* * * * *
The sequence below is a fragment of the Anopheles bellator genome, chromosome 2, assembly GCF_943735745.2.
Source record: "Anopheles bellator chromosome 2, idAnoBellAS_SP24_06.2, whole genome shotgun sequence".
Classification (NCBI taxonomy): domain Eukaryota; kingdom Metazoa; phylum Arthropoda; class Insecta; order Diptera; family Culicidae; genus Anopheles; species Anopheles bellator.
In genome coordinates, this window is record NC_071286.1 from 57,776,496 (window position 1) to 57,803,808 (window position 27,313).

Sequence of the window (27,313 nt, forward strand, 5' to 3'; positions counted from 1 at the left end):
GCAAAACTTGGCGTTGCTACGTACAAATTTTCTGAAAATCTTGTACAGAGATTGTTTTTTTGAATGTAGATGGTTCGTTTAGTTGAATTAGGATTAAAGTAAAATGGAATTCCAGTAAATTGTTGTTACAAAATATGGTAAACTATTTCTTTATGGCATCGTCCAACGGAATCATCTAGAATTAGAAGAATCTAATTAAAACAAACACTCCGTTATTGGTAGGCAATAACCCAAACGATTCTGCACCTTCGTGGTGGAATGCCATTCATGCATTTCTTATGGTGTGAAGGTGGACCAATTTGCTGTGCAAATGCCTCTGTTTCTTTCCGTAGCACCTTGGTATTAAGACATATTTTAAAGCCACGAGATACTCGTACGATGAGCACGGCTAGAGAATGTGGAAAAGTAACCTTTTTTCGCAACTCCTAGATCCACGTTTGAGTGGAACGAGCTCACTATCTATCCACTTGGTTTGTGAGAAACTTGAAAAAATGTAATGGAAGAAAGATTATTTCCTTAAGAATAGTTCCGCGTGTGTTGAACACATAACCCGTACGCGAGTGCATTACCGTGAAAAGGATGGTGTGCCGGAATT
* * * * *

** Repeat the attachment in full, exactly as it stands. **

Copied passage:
The sequence below is a fragment of the Anopheles bellator genome, chromosome 2, assembly GCF_943735745.2.
Source record: "Anopheles bellator chromosome 2, idAnoBellAS_SP24_06.2, whole genome shotgun sequence".
Classification (NCBI taxonomy): domain Eukaryota; kingdom Metazoa; phylum Arthropoda; class Insecta; order Diptera; family Culicidae; genus Anopheles; species Anopheles bellator.
In genome coordinates, this window is record NC_071286.1 from 57,776,496 (window position 1) to 57,803,808 (window position 27,313).

Sequence of the window (27,313 nt, forward strand, 5' to 3'; positions counted from 1 at the left end):
GCAAAACTTGGCGTTGCTACGTACAAATTTTCTGAAAATCTTGTACAGAGATTGTTTTTTTGAATGTAGATGGTTCGTTTAGTTGAATTAGGATTAAAGTAAAATGGAATTCCAGTAAATTGTTGTTACAAAATATGGTAAACTATTTCTTTATGGCATCGTCCAACGGAATCATCTAGAATTAGAAGAATCTAATTAAAACAAACACTCCGTTATTGGTAGGCAATAACCCAAACGATTCTGCACCTTCGTGGTGGAATGCCATTCATGCATTTCTTATGGTGTGAAGGTGGACCAATTTGCTGTGCAAATGCCTCTGTTTCTTTCCGTAGCACCTTGGTATTAAGACATATTTTAAAGCCACGAGATACTCGTACGATGAGCACGGCTAGAGAATGTGGAAAAGTAACCTTTTTTCGCAACTCCTAGATCCACGTTTGAGTGGAACGAGCTCACTATCTATCCACTTGGTTTGTGAGAAACTTGAAAAAATGTAATGGAAGAAAGATTATTTCCTTAAGAATAGTTCCGCGTGTGTTGAACACATAACCCGTACGCGAGTGCATTACCGTGAAAAGGATGGTGTGCCGGAATT